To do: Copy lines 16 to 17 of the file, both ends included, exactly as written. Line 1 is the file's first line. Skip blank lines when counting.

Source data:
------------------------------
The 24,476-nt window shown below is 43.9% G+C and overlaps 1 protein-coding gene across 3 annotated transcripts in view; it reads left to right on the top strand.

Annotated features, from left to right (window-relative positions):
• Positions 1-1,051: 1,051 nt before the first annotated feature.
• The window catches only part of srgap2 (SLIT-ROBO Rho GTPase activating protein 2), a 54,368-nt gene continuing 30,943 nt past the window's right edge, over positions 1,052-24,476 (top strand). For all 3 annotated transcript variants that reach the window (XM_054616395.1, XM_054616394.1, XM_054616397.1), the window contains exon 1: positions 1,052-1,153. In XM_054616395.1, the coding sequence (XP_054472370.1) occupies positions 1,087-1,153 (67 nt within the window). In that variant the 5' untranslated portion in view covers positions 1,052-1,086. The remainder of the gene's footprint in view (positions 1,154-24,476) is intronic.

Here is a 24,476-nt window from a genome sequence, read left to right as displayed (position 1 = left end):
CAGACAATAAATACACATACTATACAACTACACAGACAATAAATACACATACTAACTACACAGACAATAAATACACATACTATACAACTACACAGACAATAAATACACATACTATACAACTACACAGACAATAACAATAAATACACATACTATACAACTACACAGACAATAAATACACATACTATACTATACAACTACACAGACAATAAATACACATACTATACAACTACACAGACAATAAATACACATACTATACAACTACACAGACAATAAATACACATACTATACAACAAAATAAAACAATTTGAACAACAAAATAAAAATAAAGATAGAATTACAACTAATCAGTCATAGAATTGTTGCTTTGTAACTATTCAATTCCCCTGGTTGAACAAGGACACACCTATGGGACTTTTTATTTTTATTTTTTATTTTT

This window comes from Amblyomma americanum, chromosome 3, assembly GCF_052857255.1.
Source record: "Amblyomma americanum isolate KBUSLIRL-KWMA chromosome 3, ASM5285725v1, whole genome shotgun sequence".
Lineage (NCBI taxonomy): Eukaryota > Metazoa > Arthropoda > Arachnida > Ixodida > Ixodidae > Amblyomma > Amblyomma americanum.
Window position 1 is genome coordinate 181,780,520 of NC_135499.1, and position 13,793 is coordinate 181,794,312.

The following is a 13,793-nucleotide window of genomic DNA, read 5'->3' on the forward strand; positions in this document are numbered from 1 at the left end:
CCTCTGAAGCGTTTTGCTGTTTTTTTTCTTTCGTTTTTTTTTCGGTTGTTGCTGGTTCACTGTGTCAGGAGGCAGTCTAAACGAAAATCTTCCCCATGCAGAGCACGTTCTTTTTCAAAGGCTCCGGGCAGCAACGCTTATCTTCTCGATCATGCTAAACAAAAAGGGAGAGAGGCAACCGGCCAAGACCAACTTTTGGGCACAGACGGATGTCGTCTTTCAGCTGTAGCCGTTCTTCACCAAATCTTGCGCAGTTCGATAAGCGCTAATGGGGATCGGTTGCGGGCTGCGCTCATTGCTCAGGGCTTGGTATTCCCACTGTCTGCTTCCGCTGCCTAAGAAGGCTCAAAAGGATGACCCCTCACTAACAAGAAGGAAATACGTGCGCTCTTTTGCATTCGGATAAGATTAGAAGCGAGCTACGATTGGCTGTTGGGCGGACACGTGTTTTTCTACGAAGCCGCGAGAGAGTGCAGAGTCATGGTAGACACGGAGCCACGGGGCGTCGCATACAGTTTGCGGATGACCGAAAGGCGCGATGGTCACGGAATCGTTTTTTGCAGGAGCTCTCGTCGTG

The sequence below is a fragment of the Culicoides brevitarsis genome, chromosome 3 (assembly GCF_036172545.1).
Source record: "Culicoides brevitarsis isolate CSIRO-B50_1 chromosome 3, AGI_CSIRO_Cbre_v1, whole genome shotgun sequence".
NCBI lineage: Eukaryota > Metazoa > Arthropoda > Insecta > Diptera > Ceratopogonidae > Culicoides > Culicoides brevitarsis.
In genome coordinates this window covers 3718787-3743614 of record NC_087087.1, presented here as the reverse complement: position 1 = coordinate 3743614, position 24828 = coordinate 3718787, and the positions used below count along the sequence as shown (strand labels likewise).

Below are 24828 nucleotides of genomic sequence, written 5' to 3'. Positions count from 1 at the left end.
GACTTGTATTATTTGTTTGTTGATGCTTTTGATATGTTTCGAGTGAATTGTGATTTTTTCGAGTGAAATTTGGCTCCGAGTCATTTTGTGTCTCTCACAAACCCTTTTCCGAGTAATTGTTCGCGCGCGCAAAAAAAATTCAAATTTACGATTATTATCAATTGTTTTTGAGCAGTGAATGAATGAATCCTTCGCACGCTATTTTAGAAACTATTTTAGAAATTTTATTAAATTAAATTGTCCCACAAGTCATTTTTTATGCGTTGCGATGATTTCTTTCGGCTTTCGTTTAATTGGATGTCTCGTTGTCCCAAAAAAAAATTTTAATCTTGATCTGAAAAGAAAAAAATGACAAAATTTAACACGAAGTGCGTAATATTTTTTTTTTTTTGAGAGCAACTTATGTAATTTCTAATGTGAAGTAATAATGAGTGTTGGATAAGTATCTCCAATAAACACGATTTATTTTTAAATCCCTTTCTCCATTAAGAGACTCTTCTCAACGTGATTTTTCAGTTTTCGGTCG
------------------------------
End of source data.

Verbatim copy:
In genome coordinates this window covers 3718787-3743614 of record NC_087087.1, presented here as the reverse complement: position 1 = coordinate 3743614, position 24828 = coordinate 3718787, and the positions used below count along the sequence as shown (strand labels likewise).

Below are 24828 nucleotides of genomic sequence, written 5' to 3'. Positions count from 1 at the left end.